The Card: Collectors, Con Men, and the True Story of History's Most Desired Baseball Card

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Harper Collins, May 22, 2007 - Antiques & Collectibles - 245 pages
20 Reviews

Since its limited release just after the turn of the twentieth century, this American Tobacco cigarette card has beguiled and bedeviled collectors. First identified as valuable in the 1930s, when the whole notion of card collecting was still young, the T206 Wagner has remained the big score for collectors who have scoured card shows, flea markets, estate sales, and auctions for the portrait of baseball's greatest shortstop.

Only a few dozen T206 Wagners are known to still exist. Most, with their creases, stains, and dog-eared corners, look worn and tattered, like they've been around for almost a century. But one—The Card—appears to have defied the travails of time. Thanks to its sharp corners and its crisp portrait of Honus Wagner, The Card has become the most famous and desired baseball card in the world.

Over the decades, as The Card has changed hands, its value has skyrocketed. It was initially sold for $25,000 by a small card shop in a nondescript strip mall. Years later, hockey great Wayne Gretzky bought it at the venerable Sotheby's auction house for $451,000. Then, more recently, it sold for $1.27 million on eBay. Today worth over $2 million, it has transformed a sleepy hobby into a billion-dollar industry that is at times as lawless as the Wild West. The Card has made men wealthy, certainly, but it has also poisoned lifelong friendships and is fraught with controversy—from its uncertain origins and the persistent questions about its provenance to the possibility that it is not exactly as it seems.

Now for the first time, award-winning investigative reporters Michael O'Keeffe and Teri Thompson follow the trail of The Card from a Florida flea market to the hands of the world's most prominent collectors. They delve into a world of counterfeiters and con men and look at the people who profit from what used to be a kids' pastime, as they bring to light ongoing investigations into sports collectibles. O'Keeffe and Thompson also examine the life of the great Honus Wagner, a ballplayer whose accomplishments have been eclipsed by his trading card, and the strange and fascinating subculture of sports memorabilia and its astonishing decline.

Intriguing and eye-opening, The Card is a ground-breaking look at a uniquely American hobby.


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Review: The Card: Collectors, Con Men, and the True Story of History's Most Desired Baseball Card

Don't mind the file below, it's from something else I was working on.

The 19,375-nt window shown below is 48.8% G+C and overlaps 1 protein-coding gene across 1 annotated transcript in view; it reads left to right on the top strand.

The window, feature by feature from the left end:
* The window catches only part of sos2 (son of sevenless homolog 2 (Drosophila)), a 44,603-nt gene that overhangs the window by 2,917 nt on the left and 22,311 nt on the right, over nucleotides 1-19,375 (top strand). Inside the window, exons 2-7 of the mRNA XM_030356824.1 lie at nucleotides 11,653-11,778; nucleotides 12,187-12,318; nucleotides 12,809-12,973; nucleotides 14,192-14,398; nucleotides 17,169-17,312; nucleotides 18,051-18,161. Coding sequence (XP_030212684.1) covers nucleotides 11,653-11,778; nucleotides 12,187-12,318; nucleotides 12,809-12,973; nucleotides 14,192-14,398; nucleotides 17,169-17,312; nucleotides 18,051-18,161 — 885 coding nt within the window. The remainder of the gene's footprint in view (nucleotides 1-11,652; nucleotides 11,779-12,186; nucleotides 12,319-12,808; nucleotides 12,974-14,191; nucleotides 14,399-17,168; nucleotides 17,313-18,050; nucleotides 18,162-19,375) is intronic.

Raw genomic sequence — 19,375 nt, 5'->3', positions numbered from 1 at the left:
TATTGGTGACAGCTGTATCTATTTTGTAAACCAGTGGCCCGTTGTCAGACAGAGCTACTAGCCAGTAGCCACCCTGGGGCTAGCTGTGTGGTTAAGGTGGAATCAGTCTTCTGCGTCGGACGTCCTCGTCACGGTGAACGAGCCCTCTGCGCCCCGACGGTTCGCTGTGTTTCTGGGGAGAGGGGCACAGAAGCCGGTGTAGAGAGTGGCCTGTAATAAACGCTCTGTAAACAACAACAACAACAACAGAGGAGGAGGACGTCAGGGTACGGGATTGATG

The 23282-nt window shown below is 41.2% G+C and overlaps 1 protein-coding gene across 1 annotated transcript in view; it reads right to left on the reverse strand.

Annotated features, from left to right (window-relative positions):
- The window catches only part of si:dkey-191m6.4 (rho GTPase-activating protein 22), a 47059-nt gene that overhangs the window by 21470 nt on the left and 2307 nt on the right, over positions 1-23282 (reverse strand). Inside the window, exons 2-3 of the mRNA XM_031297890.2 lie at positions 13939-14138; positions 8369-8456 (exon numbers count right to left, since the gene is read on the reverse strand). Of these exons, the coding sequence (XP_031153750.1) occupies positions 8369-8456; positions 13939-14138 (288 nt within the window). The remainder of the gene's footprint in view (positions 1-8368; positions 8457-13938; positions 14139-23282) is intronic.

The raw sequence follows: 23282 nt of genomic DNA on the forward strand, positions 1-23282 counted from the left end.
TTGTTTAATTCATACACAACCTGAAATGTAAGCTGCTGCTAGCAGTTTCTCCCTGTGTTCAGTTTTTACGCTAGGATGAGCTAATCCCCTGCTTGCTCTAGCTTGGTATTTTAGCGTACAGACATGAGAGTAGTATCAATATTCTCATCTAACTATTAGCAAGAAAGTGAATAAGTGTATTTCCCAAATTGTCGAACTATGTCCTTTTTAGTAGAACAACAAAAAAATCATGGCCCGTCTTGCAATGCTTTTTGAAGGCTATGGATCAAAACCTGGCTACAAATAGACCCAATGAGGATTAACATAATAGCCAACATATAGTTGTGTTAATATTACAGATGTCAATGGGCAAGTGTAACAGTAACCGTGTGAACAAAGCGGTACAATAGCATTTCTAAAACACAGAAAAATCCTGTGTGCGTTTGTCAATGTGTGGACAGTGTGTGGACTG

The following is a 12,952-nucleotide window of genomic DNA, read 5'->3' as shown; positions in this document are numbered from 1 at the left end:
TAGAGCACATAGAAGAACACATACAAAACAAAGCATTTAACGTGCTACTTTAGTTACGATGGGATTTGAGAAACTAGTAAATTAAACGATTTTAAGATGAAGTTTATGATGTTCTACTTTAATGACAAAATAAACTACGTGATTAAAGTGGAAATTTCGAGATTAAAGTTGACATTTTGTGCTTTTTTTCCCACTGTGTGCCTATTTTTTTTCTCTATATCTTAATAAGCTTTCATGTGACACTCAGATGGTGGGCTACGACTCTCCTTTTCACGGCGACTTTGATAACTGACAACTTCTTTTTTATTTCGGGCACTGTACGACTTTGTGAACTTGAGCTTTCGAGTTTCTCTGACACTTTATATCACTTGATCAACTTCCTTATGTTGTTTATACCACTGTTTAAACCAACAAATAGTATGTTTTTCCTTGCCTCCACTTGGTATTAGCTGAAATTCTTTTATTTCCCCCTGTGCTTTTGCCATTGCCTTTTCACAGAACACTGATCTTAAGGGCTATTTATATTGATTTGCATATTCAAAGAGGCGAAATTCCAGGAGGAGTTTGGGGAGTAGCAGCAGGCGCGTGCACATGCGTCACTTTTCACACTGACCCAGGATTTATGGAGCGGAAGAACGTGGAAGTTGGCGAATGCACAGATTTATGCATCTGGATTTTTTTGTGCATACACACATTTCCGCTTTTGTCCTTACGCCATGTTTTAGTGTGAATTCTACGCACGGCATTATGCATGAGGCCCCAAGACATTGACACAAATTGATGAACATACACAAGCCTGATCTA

User Review  - Art - Goodreads

I love baseball cards. I've been collecting them for decades. So this book truly was a bit of "inside baseball" for me. Having read it, I feel a bit tainted, however. It's bad enough that the most ... Read full review

Review: The Card: Collectors, Con Men, and the True Story of History's Most Desired Baseball Card

User Review  - bamlinden - Goodreads

Inspired to finally read this book by the recent 30 for 30 short on the infamous "Gretzky" T206 Wagner card, The Card starts with some backstory on the card itself. It was a little tough to keep track ... Read full review


Expressway to Fortune
King of the Hill
Tobacco Road
A Whole New Stratosphere
The Flying Dutchman
Citizen Wagner
Honus Gets a Makeover
Fall of a King
The Collector
Aint Nothin Like the Real Thing
Lost and Found
Fakes and Frauds
A White Knight
Baseball Cards in the World

The Card Gets a Pedigree
Marvin Money
PSA and the Doctors
Authors Note

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About the author (2007)

Michael O'Keeffe is an award-winning journalist who is a member of the New York Daily News sports investigation team. He has been a reporter and editor for more than twenty years. A graduate of the University of Colorado, he lives in Brooklyn with his wife and son.

Teri Thompson is the editor of the Daily News sports investigative team and Sunday sports section, both of which have won numerous awards under her direction. One of the first women sportswriters in the country, she spent twelve years as an award-winning sportswriter and columnist for the Rocky Mountain News in Denver and worked for ESPN as a coordinating producer for SportsCenter. She is the recipient of the New York Times Fellowship for Journalists at the Columbia Law School and is a member of the Connecticut bar. She and her husband split their time between Connecticut and New York.

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